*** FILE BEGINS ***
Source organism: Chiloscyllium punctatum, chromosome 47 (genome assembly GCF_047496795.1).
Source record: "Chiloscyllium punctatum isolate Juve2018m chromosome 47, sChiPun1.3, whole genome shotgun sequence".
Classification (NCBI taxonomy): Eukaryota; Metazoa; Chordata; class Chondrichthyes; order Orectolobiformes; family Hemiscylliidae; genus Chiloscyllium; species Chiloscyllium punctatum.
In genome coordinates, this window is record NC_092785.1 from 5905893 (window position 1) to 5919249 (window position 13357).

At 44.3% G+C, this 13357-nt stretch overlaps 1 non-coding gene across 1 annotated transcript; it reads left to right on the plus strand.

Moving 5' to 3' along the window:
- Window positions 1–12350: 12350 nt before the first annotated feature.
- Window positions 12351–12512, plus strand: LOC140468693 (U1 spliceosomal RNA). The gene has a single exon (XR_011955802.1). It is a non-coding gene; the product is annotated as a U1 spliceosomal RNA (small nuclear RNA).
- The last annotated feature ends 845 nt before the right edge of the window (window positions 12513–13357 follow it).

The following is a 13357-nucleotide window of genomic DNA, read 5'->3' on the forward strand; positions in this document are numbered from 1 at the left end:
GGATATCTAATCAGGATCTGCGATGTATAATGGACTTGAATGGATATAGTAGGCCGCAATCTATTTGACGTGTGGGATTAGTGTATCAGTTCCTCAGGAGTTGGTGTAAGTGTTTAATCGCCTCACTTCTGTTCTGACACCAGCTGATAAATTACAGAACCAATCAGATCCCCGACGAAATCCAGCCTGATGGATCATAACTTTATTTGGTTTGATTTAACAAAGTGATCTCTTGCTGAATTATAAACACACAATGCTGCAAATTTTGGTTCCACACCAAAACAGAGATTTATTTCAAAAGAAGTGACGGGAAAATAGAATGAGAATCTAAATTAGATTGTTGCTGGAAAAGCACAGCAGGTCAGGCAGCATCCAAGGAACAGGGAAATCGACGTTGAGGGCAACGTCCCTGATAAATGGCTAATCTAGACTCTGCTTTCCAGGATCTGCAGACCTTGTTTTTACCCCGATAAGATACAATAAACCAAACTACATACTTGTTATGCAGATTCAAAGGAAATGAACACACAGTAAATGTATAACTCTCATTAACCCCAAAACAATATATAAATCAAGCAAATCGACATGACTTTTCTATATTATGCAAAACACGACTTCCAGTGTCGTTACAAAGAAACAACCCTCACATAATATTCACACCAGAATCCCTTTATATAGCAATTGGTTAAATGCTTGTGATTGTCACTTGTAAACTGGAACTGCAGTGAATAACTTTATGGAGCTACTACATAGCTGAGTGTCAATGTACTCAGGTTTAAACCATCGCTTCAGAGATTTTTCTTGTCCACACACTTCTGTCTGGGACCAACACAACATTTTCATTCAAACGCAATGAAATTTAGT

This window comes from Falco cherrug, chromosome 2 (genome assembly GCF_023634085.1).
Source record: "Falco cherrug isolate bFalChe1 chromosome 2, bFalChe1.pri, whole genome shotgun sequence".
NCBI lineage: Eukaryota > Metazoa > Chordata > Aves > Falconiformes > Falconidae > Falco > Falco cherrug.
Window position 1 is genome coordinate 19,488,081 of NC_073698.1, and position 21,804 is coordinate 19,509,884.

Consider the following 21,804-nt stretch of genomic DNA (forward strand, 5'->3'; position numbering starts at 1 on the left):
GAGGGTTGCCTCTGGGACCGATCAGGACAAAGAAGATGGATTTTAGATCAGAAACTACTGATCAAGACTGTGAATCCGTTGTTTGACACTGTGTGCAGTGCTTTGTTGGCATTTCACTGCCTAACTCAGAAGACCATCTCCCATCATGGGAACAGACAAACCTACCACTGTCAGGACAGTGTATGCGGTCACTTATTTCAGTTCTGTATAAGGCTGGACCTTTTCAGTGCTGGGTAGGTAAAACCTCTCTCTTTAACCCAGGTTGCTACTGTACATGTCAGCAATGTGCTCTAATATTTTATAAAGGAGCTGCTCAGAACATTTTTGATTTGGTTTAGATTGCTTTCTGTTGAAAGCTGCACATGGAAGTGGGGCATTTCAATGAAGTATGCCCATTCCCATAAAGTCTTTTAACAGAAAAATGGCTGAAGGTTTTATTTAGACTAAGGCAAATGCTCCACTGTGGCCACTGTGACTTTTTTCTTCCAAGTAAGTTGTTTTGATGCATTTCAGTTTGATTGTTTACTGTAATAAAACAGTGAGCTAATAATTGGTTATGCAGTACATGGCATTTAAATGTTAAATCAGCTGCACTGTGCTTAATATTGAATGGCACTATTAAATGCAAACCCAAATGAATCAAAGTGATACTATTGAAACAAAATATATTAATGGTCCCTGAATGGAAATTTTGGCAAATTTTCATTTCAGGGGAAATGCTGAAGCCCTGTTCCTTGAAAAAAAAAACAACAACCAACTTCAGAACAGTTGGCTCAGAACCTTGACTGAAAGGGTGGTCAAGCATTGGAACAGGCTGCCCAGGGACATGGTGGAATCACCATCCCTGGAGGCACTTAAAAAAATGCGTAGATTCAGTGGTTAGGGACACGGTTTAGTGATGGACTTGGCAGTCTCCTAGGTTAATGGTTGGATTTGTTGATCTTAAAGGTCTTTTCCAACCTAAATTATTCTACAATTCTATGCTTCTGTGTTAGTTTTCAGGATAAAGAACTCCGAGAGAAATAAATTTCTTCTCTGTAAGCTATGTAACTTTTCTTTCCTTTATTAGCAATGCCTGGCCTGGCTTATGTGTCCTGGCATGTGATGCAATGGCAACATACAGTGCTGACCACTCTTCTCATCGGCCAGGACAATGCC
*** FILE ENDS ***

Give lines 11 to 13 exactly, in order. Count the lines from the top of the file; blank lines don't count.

GGATATCTAATCAGGATCTGCGATGTATAATGGACTTGAATGGATATAGTAGGCCGCAATCTATTTGACGTGTGGGATTAGTGTATCAGTTCCTCAGGAGTTGGTGTAAGTGTTTAATCGCCTCACTTCTGTTCTGACACCAGCTGATAAATTACAGAACCAATCAGATCCCCGACGAAATCCAGCCTGATGGATCATAACTTTATTTGGTTTGATTTAACAAAGTGATCTCTTGCTGAATTATAAACACACAATGCTGCAAATTTTGGTTCCACACCAAAACAGAGATTTATTTCAAAAGAAGTGACGGGAAAATAGAATGAGAATCTAAATTAGATTGTTGCTGGAAAAGCACAGCAGGTCAGGCAGCATCCAAGGAACAGGGAAATCGACGTTGAGGGCAACGTCCCTGATAAATGGCTAATCTAGACTCTGCTTTCCAGGATCTGCAGACCTTGTTTTTACCCCGATAAGATACAATAAACCAAACTACATACTTGTTATGCAGATTCAAAGGAAATGAACACACAGTAAATGTATAACTCTCATTAACCCCAAAACAATATATAAATCAAGCAAATCGACATGACTTTTCTATATTATGCAAAACACGACTTCCAGTGTCGTTACAAAGAAACAACCCTCACATAATATTCACACCAGAATCCCTTTATATAGCAATTGGTTAAATGCTTGTGATTGTCACTTGTAAACTGGAACTGCAGTGAATAACTTTATGGAGCTACTACATAGCTGAGTGTCAATGTACTCAGGTTTAAACCATCGCTTCAGAGATTTTTCTTGTCCACACACTTCTGTCTGGGACCAACACAACATTTTCATTCAAACGCAATGAAATTTAGT

This window comes from Falco cherrug, chromosome 2 (genome assembly GCF_023634085.1).
Source record: "Falco cherrug isolate bFalChe1 chromosome 2, bFalChe1.pri, whole genome shotgun sequence".